Computer chip shortages, inventory woes, supply chain issues and rising gas prices have created a challenge for consumers and auto industry business alike
By Shane Snider | Photography by John Michael Simpson
America’s love affair with cars all but ended when COVID-19 began its global assault in late 2019. In 2020, the auto industry suffered more than $100 billion in lost sales as the public slammed the brakes on its daily commute activities in favor of remote work. By 2022, people started to realize there would be no quick jump-start – supply chain disruptions effectively strangled delivery of the computer chips that serve as the brains of our modern vehicles.
Locally, a quick trip to the nearest car lot is an instructive experience. You’ll have to pay top dollar (or more) for a new car, and a lack of inventory means you’ll be waiting months for your new ride. Used car lots are just as treacherous to navigate. You’ll get top dollar for that trade-in, but you’ll pay more for your next vehicle regardless.
For local dealers like Johnson Automotive, the pandemic upended a business model that had worked just fine for decades. “We’ve had to shift from that mentality of, ‘What will it take to earn your business today?’ to ‘How do we slow down and think from a longer term perspective?’” said Erick Kirks, marketing director at Johnson Automotive. “We’ve had to shift our sales skills from being closers to becoming relationship builders.”
It’s not as if the auto industry has never been through a seismic shift. The Great Depression wiped out legions of car manufacturers, and by the 1950s, the car producers had consolidated into the “Big Three”: Detroit’s General Motors, Ford and Chrysler. After the high gas prices of the ’70s, smaller imports from Asia and Europe started crashing the U.S. auto scene. It may seem like a distant memory, but General Motors and Chrysler filed for bankruptcy in 2009 and had to be bailed out by the federal government. The history of the automobile industry is a rollercoaster ride with steep drops and sudden climbs. “We’ve had everything from a war, earthquakes, tsunamis … one thing after another creating problems for our industry,” Kirks said.
ON-DEMAND GOES VIRAL
For Durham businesses, the impacts of the pandemic have brought an unusual mix of highs and lows. Durham-based Spiffy is a provider of on-demand car wash, detailing and oil change services. Chief Marketing Officer Grayson Leverenz said the company saw a huge shift in its business – on-demand services boomed in the beginning of the pandemic as locked down consumers looked for ways to bring services to their doorstep. And that appetite for convenience has carried through even as pandemic concerns begin to ease up.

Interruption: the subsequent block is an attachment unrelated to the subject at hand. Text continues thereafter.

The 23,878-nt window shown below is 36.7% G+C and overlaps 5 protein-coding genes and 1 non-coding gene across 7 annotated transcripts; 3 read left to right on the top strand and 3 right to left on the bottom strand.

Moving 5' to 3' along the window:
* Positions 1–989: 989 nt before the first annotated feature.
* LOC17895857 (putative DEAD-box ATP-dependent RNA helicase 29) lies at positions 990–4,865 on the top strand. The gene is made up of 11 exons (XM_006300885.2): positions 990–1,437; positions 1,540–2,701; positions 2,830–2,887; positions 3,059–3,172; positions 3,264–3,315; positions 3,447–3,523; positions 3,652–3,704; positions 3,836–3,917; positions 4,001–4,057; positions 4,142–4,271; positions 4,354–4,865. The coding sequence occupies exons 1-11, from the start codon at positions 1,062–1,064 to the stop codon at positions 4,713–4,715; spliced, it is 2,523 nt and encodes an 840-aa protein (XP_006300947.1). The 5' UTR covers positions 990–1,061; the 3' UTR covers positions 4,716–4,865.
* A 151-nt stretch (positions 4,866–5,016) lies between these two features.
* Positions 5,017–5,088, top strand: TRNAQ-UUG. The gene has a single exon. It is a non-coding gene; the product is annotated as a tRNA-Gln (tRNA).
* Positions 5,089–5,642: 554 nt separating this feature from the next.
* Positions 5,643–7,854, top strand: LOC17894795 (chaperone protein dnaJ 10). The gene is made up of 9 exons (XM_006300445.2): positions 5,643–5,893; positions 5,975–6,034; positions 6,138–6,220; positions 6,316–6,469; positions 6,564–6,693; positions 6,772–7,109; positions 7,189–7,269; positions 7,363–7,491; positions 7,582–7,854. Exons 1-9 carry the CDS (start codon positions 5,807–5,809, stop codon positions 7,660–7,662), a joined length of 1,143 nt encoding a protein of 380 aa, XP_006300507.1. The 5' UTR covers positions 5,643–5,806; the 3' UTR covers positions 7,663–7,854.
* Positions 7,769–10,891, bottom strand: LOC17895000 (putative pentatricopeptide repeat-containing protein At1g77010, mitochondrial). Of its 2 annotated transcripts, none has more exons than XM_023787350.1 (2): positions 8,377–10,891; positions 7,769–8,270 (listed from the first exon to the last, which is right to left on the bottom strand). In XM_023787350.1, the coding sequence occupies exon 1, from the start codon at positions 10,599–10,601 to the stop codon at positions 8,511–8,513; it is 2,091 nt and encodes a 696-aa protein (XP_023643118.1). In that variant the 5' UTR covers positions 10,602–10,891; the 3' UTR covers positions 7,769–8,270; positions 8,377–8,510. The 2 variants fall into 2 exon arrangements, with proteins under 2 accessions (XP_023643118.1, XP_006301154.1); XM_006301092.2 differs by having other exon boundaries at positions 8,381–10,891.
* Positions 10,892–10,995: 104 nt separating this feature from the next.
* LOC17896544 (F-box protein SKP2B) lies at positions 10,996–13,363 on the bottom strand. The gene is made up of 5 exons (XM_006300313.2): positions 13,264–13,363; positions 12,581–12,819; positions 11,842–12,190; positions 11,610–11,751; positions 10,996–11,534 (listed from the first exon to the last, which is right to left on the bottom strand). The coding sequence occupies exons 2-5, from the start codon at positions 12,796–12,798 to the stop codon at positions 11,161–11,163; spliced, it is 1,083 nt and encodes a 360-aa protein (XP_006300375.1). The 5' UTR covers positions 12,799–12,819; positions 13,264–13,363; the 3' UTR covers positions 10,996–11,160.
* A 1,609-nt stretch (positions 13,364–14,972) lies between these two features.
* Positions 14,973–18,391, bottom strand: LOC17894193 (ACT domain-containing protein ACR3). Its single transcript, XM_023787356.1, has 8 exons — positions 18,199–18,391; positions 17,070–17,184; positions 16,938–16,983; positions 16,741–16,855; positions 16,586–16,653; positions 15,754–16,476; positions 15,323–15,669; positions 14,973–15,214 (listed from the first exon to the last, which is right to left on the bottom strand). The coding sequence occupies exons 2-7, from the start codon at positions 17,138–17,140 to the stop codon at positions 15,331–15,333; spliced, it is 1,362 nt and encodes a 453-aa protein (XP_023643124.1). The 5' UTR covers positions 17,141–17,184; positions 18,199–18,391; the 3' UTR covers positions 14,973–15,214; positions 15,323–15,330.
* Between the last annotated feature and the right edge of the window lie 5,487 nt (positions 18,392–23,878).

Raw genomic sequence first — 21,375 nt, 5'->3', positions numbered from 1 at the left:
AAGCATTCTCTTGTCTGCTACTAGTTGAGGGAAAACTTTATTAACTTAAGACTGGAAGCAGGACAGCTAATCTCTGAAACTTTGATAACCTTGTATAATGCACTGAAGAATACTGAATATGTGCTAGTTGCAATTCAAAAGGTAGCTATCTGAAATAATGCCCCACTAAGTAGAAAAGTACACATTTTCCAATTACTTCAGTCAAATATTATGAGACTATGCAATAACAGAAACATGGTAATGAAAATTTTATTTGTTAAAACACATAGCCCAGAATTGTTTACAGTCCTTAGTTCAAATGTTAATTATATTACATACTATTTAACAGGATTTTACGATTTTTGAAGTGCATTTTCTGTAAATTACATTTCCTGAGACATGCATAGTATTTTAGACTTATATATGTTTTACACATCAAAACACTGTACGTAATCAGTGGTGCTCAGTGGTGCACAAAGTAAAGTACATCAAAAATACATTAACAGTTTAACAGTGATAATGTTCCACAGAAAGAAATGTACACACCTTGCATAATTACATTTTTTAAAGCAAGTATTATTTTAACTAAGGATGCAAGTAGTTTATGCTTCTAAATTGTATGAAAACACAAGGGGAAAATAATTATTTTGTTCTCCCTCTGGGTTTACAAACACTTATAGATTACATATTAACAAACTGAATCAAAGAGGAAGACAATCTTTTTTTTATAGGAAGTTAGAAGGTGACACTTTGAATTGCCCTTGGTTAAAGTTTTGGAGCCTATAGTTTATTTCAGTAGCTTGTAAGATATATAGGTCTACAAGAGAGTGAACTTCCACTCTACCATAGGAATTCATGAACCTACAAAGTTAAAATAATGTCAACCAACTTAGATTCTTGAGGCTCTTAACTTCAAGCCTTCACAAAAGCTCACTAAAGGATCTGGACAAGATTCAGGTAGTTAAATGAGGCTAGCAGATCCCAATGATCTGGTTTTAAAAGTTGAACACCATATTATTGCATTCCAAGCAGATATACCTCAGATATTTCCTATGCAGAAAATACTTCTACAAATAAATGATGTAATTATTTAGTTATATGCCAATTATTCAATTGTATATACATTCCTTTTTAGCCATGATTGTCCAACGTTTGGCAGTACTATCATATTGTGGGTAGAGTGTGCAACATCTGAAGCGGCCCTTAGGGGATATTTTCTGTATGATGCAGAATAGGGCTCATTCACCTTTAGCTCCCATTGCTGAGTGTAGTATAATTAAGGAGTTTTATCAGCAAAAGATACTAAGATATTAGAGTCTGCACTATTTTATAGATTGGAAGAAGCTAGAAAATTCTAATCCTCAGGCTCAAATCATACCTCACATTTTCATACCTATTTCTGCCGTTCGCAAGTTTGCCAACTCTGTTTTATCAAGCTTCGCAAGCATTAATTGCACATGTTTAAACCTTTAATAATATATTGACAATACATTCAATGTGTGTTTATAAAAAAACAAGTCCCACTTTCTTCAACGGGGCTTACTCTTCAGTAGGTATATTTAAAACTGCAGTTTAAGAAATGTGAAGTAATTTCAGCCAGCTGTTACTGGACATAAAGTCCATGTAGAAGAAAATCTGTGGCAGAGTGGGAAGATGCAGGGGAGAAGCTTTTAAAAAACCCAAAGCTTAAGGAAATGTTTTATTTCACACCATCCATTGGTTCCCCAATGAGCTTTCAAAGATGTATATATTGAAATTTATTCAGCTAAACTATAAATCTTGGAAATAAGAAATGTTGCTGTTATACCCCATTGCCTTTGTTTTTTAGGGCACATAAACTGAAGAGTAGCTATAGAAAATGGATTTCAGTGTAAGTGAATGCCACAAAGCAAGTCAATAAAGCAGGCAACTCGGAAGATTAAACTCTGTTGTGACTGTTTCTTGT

“We’re seeing inflation at a 40-year high and record gas prices, and that impacts our customers,” she said. “People are having a hard time getting their hands on new cars because not as many are being built because of supply chain problems. People are hanging on to their cars longer and buying used cars. If people are driving their cars longer, that ends up being good for a business like Spiffy.”
Spiffy used the momentum to expand its footprint, launching its business in 10 new markets across the country and hiring many new technicians – bringing its total count to more than 450 coast-to-coast. Leverenz said the company had to get creative when expanding its fleet to meet increased demands. “Our CEO, [Scot Wingo], was on a personal mission to secure new vans, because you can’t grow the business without vans,” she said. “He really became an expert in sourcing and buying used vans [in the current climate]. But it was actually one of those fun startup stories where we have the flexibility to identify a problem, and our CEO takes it on himself and becomes an expert in buying used vans.”
In even the simplest of vehicles, the semiconductor, a computer chip that powers many functions, is in short supply. The tiny processors have become the most critical piece in the automotive manufacturing process, and supply chain snarls have left vehicles idling on the production line and off showroom floors.